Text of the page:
using the fingertips led to the development of various cleaning
implements and tools that assist individuals in even-distribution of a
product on the face. "Individuals who use implements or tools with
cleansers often feel that they are getting a deeper clean, but
cleansing involves the chemical interaction of the cleanser with the
skin accompanied by the physical act of scrubbing," said Dr. Draelos.
"Dermatologists can help individuals select the appropriate implement
or tool to include in a good facial hygiene routine."
Introduced at the same time as abrasive scrubs, woven mesh products
induce exfoliation with an implement instead of an ingredient. The
first mesh products on the market were actually non-woven, polyester
fiber sponges that were designed to remove open comedones, or blocked
pores. However, the fiber stiffness was too harsh for most skin types
and was subsequently softened. Now, these sponges have been re-designed
to be gentler and to incorporate a mild cleanser designed for various
The disposable facial cleansing cloth is a new product that is
composed of a combination of fibers intertwined to create a soft, yet
strong, cloth. These cloths are commonly packaged dry and include a
cleanser that foams when the cloth is moistened. The type of cleanser
in the cloth depends on whether strong or moderate oil and dirt removal
is required. "The recent addition of humectants and emollients to these
cloths can decrease the damage to the skin's natural barrier that
occurs during cleansing and help smooth the skin," stated Dr. Draelos.
"These ingredients also are especially beneficial for those of us with
dry skin who need to wash frequently."
The weave of the cloth itself is as important as the type of
ingredients found in the cloth. Open-weave cloths, with visible holes
in the cloth, have a small space between the fiber bundles to increase
the cloth's softness and decrease the contact between the skin and
cloth, creating a milder exfoliant effect. Closed-weave cloths, with no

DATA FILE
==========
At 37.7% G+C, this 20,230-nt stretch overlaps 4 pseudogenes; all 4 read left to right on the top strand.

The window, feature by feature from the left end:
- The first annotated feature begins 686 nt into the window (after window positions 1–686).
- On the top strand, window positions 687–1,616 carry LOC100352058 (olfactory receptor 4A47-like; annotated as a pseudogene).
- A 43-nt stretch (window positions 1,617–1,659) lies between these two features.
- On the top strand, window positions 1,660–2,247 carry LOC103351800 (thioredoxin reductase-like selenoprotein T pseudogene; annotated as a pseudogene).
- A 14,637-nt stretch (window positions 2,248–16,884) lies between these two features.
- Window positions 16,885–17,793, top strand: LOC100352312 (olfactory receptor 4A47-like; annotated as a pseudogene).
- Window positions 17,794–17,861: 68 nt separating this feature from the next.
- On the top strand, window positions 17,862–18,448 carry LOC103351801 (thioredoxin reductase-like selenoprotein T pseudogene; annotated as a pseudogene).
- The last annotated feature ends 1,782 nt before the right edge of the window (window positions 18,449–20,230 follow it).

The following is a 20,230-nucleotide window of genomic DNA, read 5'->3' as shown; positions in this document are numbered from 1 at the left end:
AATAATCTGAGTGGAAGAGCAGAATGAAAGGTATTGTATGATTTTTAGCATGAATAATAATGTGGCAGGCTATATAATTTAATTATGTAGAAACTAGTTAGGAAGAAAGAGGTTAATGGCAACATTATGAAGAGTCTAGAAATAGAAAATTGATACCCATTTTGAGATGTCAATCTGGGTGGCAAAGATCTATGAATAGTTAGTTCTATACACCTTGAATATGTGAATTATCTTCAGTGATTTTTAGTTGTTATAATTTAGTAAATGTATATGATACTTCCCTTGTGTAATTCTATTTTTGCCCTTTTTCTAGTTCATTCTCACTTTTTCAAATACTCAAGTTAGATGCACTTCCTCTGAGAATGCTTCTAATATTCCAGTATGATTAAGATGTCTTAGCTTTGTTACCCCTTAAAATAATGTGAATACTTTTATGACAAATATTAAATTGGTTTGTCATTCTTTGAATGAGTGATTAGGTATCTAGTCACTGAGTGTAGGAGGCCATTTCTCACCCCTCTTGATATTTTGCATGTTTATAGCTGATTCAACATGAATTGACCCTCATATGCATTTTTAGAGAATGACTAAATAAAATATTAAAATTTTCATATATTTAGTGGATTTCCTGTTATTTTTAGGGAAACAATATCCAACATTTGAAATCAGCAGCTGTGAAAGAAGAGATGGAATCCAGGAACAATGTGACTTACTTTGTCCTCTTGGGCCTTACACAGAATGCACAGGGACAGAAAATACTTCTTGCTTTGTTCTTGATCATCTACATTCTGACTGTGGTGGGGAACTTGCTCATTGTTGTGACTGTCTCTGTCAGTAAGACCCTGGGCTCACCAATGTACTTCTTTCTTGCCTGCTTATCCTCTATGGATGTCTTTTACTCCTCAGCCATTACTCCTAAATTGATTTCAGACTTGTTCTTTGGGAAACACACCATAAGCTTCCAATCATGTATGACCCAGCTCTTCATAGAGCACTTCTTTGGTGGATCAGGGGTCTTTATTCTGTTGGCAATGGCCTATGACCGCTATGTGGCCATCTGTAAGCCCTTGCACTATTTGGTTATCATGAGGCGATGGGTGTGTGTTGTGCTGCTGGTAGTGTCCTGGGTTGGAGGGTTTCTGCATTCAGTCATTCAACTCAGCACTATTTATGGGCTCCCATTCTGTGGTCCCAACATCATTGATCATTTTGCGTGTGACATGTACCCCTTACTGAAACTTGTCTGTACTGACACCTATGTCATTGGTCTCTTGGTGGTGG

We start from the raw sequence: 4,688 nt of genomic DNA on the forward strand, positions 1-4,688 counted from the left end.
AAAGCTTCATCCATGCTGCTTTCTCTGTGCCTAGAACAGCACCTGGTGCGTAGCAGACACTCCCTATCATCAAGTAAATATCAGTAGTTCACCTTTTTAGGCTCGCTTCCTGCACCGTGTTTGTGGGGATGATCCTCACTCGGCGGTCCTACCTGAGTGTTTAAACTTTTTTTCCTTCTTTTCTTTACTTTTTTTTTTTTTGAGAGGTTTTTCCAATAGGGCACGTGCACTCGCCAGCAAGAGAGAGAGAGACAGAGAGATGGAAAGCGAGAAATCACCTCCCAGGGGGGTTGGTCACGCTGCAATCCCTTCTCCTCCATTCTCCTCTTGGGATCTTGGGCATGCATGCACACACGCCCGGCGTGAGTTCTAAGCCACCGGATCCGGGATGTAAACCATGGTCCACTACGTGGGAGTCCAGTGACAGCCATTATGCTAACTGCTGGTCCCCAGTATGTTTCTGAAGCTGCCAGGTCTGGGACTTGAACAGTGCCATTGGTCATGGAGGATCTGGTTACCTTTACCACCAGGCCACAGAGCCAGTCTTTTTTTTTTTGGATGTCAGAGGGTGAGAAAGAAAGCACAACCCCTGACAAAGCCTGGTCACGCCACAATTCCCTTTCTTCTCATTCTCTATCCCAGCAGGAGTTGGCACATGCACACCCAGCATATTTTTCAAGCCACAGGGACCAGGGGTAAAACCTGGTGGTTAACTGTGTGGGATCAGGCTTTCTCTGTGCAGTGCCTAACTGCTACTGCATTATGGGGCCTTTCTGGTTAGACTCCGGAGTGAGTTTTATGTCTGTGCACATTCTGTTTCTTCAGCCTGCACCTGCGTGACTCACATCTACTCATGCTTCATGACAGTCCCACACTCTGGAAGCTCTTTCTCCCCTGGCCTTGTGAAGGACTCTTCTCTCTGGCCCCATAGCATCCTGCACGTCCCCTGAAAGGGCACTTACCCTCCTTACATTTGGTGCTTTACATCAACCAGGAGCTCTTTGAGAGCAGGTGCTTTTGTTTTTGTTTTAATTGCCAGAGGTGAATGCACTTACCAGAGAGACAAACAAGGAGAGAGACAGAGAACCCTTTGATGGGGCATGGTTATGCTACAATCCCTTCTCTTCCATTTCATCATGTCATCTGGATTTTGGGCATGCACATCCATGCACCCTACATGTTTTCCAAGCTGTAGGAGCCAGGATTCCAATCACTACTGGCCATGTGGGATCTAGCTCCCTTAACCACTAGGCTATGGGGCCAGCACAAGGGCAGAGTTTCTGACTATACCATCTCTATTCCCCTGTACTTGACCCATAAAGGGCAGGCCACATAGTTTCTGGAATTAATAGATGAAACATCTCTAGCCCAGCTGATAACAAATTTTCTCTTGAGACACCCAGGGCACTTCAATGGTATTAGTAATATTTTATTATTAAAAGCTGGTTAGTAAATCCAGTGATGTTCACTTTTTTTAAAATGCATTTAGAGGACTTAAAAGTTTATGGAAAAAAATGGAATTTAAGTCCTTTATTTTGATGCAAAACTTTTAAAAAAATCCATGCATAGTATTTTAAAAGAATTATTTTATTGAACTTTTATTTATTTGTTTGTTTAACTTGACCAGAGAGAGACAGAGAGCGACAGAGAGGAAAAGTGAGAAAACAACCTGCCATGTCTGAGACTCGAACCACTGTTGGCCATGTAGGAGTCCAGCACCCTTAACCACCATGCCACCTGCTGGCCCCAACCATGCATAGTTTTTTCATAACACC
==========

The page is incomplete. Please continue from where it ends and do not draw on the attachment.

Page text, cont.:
visible holes in the cloth, have a much tighter weave and provide a
more aggressive exfoliation, depending on the amount of pressure and
length of time used to stroke the cloth over the face. Open weave
cloths are recommended for persons with sensitive skin, while closed
weave cloths are recommended for persons with oily skin or those
wishing for more aggressive exfoliation.
A new variation on the cleansing cloth is the cleansing pouch where
ingredients are placed between two fibered cloths containing holes of
various diameters. The size of the hole determines how quickly the
contents of the pouch are released onto the skin's surface. While the
cleansing pouch can give a regulated delivery system for cleansing and
conditioning, it does not produce as much exfoliation as a cleansing
The newest technique for facial cleansing is the face brush, which
was developed by the same team of researchers who developed the
electric toothbrush. This mechanized, hand-held device uses an
oscillating brush head with soft, tufted bristles to evenly disperse,
lather and cleanse the face with the individuals' preferred cleanser.
According to Dr. Draelos, the effectiveness of this cleansing tool
depends on the type of bristle, how much pressure is applied and the
type of cleanser being used.
"While each of these cleansers and tools offers unique advantages,
ultimately, working with a dermatologist to determine the skin's
tolerance for certain cleansing ingredients is the best way to keep
facial skin clean and healthy," said Dr. Draelos.